“If you are good enough, whether you are captain or not, you will play. If you are not good enough to you won’t make the team. That is the way it has to be.”

Shane was excited about the prospects this season. There was an infectious mood in the camp, and everyone was fully determined to gain what they could from the campaigns ahead.

“Luckily enough I got to play a bit last year, and in the final against Galway too,” he recalled.

“As everyone in Kilkenny knows, that doesn’t mean you will be playing this year. You concentrate on doing as well as you can in training, and if I am lucky enough to be picked, I will play to the best of may ability.”

One wondered what it was like looking around the Kilkenny dressing-room measuring yourself against other contenders for a place on the team?

“There is no handy position to be won on the Kilkenny team,” Shane assured. “The competition is tremendous, even in training.

“If you are lucky enough to start, your ambition is to stay on the team. There are no guarantees. Absolutely!”

When he got the call last season his concentration was mainly on getting himself right, being focussed absolutely for the game ahead, the challenge.

“You can’t over-think the situation, thinking about who you are marking or things like that,” he felt. “In a match you never know who you might end up marking. Maybe by the programme you might be expected to mark this lad, but when the game starts someone else could be beside you.

“The most important thing is to concentrate on your own game. Obviously you weight up the opposition and the individual players in positions, but the main thing is to have yourself right, physically and mentally.”

Would he be relaxed before big games?

“I wouldn’t be any way superstitious, if that is what you mean,” he offered. “I wouldn’t have any special thing I would have to do before a match. The heavy training and all the group work is done.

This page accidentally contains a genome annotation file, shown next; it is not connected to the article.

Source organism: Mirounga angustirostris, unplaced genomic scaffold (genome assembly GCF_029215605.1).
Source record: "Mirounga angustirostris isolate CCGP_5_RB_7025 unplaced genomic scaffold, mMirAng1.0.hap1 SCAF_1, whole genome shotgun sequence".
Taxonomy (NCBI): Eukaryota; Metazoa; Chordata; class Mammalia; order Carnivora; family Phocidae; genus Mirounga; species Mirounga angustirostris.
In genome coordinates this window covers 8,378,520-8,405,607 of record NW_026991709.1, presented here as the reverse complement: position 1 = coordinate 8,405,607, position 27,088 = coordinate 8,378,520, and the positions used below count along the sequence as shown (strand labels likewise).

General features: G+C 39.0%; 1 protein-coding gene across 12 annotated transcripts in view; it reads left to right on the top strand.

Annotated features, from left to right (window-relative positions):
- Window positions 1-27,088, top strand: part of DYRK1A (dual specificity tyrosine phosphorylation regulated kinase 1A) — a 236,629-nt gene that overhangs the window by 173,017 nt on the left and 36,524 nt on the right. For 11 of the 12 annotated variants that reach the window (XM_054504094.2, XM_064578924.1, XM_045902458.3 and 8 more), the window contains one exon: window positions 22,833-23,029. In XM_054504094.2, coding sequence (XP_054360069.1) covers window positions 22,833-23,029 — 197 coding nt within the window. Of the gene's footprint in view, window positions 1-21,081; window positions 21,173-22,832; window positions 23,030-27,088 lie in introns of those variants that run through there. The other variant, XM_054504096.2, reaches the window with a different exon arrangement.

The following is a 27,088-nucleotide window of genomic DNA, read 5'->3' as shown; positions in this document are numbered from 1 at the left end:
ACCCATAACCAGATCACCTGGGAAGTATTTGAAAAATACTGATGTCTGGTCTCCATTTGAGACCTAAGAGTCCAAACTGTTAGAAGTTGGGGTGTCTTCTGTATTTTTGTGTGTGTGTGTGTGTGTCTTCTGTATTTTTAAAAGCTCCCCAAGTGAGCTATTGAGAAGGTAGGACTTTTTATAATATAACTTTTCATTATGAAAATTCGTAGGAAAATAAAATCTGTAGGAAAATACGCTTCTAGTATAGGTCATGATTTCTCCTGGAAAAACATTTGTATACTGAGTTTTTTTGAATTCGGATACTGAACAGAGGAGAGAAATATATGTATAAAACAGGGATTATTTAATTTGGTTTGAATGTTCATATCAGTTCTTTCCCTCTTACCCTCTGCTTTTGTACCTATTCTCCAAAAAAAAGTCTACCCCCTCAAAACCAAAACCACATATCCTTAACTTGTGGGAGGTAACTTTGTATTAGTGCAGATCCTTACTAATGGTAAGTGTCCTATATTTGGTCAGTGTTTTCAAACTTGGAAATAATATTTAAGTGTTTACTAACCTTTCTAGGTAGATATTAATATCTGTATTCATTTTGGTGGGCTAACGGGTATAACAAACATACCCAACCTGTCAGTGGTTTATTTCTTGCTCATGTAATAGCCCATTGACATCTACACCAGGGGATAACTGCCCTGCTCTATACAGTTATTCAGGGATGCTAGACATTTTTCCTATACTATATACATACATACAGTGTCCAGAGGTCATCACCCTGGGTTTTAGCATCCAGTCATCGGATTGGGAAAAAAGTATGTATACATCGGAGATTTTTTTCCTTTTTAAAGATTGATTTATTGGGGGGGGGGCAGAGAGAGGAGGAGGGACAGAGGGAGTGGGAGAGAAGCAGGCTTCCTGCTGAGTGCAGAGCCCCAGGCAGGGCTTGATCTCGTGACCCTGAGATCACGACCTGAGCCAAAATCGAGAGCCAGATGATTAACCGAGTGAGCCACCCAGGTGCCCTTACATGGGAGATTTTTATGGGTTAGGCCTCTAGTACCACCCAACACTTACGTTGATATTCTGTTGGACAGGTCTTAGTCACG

“The main thing then before a big match is to relax and get the mind focussed so that you are ready to go when the starting whistle sounds. I wouldn’t be any way worried about it, or get bogged down about things.

“Obviously it is good to have some nerves, but the main thing is to make sure you are ready to let rip.”

Hid dad, Paddy, was always there, if needed. Shane values his opinion, insisting it “was great to have dad there”. It was important to have people to talk to, if needed, he admitted.

The life of the inter-county player is tough and demanding, but Shane Prendergast wouldn’t want to be anywhere else.

“If you love the game, and if you enjoy it, it is not as big a sacrifice to give yourself to it as some people who don’t play think,” he insisted.

“If you ask any of the guys on the Kilkenny panel if the life is a sacrifice, no one will tell you it is.

“We are all doing something we love, something we want to do. We are challenging ourselves to the limit at something we really, really want to do.

“There are huge plusses. There are no burdens as far as I am concerned,” he said.

The winning feeling, that special, special moment like in Croke Park when the final whistle in the All-Ireland final against Galway marked victory for Kilkenny made every little sacrifice worthwhile.

“During matches your mind is only on one thing,” he offered when he expanded on the point. “You never think that you made a mistake on the last ball, or you are going well or even okay. It is all about the next ball, and wanting to win it.

“You just can’t let your mind drift. That has to be your sole focus, to win ball and beat your man. You have a job in the team, and if everyone does their job, you can win. And that winning feeling, wow!”

He hopes to enjoy more of it - lots more!